Published in News
Suggestions that WHV will go Blu-ray are premature
Warner to continue to support both formats
Recently we saw and heard some whispers that Warner Home Video had elected to drop HD DVD support in favor of going all Blu-ray with future releases. When we first started hearing this we found it to be quite strange that one of the studios that had claimed from the beginning that they were in the business to just sell movies, and that they would do it in both formats in response to consumer demand, would just make a drastic u-turn mid stream and announce a plan to go Blu-ray exclusively. After all, they were the ones that had developed the “Total HD” format, which sandwiched both the HD DVD and Blu-ray formats together in the same package. It turns out that these reports were totally false and could be traced to a comment that was taken out of context from a WHV employee during a recent Blu-ray event.
According to the reports, WHV continues to examine its strategies going forward, but right now they seem to be content to support both formats. It is obvious that WHV does not want the stigma that has become associated with supporting one format or the other. Many early adopters of the hi-definition movie format have started to become quite unhappy with the studios that have elected to support one format over the other, unless the format happens to be the one that the consumer supports.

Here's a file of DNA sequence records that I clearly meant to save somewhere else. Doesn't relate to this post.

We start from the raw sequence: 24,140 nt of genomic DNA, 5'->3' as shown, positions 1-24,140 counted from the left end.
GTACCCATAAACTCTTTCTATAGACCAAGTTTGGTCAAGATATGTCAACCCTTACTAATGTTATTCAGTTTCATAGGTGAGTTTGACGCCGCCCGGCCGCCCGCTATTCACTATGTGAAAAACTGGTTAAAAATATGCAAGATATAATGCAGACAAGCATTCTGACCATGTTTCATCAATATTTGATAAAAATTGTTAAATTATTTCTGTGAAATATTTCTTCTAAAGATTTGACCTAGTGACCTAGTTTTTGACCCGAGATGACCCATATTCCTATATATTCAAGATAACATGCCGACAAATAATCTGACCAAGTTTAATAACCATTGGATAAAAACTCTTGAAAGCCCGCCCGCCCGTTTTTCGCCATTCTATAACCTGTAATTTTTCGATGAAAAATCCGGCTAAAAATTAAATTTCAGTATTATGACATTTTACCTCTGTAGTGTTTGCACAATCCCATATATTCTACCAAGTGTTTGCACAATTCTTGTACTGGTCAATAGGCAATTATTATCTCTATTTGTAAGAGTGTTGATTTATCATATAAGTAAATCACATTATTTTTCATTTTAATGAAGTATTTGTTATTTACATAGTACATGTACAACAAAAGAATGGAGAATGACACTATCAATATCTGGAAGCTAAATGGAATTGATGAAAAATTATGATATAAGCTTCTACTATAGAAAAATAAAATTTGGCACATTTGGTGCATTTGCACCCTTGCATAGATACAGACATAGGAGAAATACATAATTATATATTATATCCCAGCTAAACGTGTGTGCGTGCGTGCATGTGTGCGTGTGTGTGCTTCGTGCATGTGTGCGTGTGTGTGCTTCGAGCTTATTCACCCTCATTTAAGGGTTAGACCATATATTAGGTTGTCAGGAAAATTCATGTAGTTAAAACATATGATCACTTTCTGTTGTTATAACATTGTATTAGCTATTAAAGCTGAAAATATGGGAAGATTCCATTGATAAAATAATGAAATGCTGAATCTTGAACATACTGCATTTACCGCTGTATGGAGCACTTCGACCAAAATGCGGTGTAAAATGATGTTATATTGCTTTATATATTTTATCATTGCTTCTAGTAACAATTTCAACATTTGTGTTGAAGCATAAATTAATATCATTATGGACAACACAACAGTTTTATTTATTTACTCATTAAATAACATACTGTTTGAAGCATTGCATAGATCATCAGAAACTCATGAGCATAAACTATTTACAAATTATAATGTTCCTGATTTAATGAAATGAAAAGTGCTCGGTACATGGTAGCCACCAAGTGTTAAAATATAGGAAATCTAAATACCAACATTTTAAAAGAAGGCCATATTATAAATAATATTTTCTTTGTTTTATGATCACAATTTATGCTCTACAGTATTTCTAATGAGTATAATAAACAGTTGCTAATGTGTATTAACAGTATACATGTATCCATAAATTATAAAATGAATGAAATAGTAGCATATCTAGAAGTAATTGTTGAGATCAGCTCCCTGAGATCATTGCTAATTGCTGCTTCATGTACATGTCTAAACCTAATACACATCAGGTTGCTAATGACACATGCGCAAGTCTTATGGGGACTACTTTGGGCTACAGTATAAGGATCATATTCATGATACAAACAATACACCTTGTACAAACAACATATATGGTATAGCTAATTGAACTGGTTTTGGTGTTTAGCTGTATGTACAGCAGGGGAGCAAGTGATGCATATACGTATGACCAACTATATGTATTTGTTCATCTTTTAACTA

We have written many times about how the HD format war is dividing the industry at a time when they could be benefiting from a renewed interest in movies in general. Still, many consumers continue to lash out at the manufacturers, studios, standards groups, and even at the hacks in the media that just don’t see things their way. It still appears that the rumors and PR spins from each side will continue to fan the flames on a road to nowhere.
As things stand right now, it is hard to believe that either format is going anyplace in the short term, but over the long haul it seems that dual format players might be the only solution to satisfy consumers. Until the dual format players are affordable, however, we think that we will not see an end in sight to the misleading statements that cause consumers of the opposite format to panic. In the meantime, we suggest that consumers continue to examine their options carefully and make an educated decision as to which format is best for them.
Right now, I am not sure how anyone that has even a slight interest in watching HD movies can say “no” to a player that is retailing for under US$100. Even those that purchase these low-priced HD DVD players will have movies to watch on them for the time being, and our advice to those that purchased them is to enjoy the quality of your HD movies and let the format war sort itself out.